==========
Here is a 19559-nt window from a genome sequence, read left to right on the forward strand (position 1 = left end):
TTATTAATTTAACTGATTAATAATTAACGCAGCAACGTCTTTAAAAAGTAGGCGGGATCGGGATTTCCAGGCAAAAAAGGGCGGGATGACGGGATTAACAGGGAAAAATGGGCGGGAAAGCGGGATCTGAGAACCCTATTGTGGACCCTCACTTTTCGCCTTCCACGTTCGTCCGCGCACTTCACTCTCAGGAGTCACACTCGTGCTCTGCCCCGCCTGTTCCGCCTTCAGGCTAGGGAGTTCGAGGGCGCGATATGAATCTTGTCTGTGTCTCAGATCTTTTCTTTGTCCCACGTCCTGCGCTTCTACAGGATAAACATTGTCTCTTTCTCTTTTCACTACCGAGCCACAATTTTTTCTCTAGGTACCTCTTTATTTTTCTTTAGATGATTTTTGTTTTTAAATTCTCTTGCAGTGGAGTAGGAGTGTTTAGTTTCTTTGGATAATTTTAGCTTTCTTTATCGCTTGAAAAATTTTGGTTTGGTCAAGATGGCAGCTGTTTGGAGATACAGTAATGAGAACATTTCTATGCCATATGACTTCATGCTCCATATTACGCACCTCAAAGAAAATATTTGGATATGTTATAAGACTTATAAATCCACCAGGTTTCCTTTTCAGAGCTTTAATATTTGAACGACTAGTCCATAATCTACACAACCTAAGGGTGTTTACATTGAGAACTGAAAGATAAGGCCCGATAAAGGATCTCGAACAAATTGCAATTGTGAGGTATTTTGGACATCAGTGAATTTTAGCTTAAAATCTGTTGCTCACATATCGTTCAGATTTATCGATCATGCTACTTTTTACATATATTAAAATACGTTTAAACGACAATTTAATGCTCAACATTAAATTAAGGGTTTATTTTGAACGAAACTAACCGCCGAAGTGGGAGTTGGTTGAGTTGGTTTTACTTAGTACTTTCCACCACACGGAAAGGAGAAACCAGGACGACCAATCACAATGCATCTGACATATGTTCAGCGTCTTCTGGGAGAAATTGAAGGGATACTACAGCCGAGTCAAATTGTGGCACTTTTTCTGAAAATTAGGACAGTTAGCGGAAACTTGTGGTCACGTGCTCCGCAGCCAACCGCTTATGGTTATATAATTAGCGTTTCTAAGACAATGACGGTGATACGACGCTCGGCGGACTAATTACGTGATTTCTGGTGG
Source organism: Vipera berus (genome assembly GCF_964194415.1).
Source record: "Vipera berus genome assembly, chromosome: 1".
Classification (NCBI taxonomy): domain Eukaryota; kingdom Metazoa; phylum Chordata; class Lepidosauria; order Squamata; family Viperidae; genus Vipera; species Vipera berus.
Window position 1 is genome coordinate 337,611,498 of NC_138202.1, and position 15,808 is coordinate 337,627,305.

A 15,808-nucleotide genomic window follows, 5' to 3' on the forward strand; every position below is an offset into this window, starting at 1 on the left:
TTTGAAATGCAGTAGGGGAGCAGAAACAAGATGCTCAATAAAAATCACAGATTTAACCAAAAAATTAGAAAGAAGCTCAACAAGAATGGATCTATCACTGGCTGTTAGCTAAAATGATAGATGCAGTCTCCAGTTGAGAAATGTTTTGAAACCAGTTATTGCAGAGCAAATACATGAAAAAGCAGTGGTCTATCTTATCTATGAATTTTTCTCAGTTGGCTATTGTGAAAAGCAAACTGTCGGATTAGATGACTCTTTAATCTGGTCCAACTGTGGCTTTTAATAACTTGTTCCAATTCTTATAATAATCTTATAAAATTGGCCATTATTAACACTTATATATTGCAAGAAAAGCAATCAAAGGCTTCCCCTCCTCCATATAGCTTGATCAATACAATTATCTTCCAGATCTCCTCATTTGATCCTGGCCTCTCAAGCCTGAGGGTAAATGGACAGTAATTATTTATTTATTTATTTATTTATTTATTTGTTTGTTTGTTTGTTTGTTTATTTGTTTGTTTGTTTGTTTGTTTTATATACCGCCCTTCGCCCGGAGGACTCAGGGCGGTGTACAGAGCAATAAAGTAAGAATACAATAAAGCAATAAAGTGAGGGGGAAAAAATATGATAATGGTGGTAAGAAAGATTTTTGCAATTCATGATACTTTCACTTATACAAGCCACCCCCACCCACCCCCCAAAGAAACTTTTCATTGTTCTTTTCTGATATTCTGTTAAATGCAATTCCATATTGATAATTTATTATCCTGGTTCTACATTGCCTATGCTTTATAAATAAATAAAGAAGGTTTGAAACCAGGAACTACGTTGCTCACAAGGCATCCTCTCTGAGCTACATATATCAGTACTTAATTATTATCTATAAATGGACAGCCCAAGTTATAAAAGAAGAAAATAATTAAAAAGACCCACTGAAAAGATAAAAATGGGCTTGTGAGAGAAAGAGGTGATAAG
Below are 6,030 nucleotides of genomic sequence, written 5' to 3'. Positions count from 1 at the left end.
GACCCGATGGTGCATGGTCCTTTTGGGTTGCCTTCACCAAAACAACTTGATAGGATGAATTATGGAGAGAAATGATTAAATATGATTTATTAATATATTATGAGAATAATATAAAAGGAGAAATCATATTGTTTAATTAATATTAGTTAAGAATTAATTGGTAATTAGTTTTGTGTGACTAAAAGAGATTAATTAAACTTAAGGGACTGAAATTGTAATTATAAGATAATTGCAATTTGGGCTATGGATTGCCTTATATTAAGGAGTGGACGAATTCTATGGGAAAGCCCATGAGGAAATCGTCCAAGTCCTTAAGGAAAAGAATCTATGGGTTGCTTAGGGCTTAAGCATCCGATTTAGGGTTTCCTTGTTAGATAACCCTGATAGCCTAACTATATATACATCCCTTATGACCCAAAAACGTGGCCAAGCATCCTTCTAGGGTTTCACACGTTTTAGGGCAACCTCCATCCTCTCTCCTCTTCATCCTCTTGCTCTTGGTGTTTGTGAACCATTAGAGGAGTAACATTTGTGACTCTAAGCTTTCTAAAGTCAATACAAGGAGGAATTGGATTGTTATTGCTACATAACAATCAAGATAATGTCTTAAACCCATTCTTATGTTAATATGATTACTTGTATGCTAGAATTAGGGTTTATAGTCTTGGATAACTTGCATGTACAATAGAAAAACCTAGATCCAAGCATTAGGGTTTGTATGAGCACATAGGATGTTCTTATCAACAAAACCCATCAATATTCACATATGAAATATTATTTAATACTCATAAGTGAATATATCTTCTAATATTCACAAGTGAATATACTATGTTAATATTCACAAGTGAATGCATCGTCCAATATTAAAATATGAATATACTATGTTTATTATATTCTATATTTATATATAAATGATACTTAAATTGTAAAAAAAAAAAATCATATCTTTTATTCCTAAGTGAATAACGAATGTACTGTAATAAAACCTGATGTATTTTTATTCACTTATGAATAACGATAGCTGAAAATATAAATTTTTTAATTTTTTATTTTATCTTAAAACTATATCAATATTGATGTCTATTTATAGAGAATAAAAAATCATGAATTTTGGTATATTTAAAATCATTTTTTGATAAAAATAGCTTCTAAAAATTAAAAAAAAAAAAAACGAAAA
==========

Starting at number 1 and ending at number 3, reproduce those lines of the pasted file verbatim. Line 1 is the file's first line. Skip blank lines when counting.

Here is a 19559-nt window from a genome sequence, read left to right on the forward strand (position 1 = left end):
TTATTAATTTAACTGATTAATAATTAACGCAGCAACGTCTTTAAAAAGTAGGCGGGATCGGGATTTCCAGGCAAAAAAGGGCGGGATGACGGGATTAACAGGGAAAAATGGGCGGGAAAGCGGGATCTGAGAACCCTATTGTGGACCCTCACTTTTCGCCTTCCACGTTCGTCCGCGCACTTCACTCTCAGGAGTCACACTCGTGCTCTGCCCCGCCTGTTCCGCCTTCAGGCTAGGGAGTTCGAGGGCGCGATATGAATCTTGTCTGTGTCTCAGATCTTTTCTTTGTCCCACGTCCTGCGCTTCTACAGGATAAACATTGTCTCTTTCTCTTTTCACTACCGAGCCACAATTTTTTCTCTAGGTACCTCTTTATTTTTCTTTAGATGATTTTTGTTTTTAAATTCTCTTGCAGTGGAGTAGGAGTGTTTAGTTTCTTTGGATAATTTTAGCTTTCTTTATCGCTTGAAAAATTTTGGTTTGGTCAAGATGGCAGCTGTTTGGAGATACAGTAATGAGAACATTTCTATGCCATATGACTTCATGCTCCATATTACGCACCTCAAAGAAAATATTTGGATATGTTATAAGACTTATAAATCCACCAGGTTTCCTTTTCAGAGCTTTAATATTTGAACGACTAGTCCATAATCTACACAACCTAAGGGTGTTTACATTGAGAACTGAAAGATAAGGCCCGATAAAGGATCTCGAACAAATTGCAATTGTGAGGTATTTTGGACATCAGTGAATTTTAGCTTAAAATCTGTTGCTCACATATCGTTCAGATTTATCGATCATGCTACTTTTTACATATATTAAAATACGTTTAAACGACAATTTAATGCTCAACATTAAATTAAGGGTTTATTTTGAACGAAACTAACCGCCGAAGTGGGAGTTGGTTGAGTTGGTTTTACTTAGTACTTTCCACCACACGGAAAGGAGAAACCAGGACGACCAATCACAATGCATCTGACATATGTTCAGCGTCTTCTGGGAGAAATTGAAGGGATACTACAGCCGAGTCAAATTGTGGCACTTTTTCTGAAAATTAGGACAGTTAGCGGAAACTTGTGGTCACGTGCTCCGCAGCCAACCGCTTATGGTTATATAATTAGCGTTTCTAAGACAATGACGGTGATACGACGCTCGGCGGACTAATTACGTGATTTCTGGTGG
Source organism: Vipera berus (genome assembly GCF_964194415.1).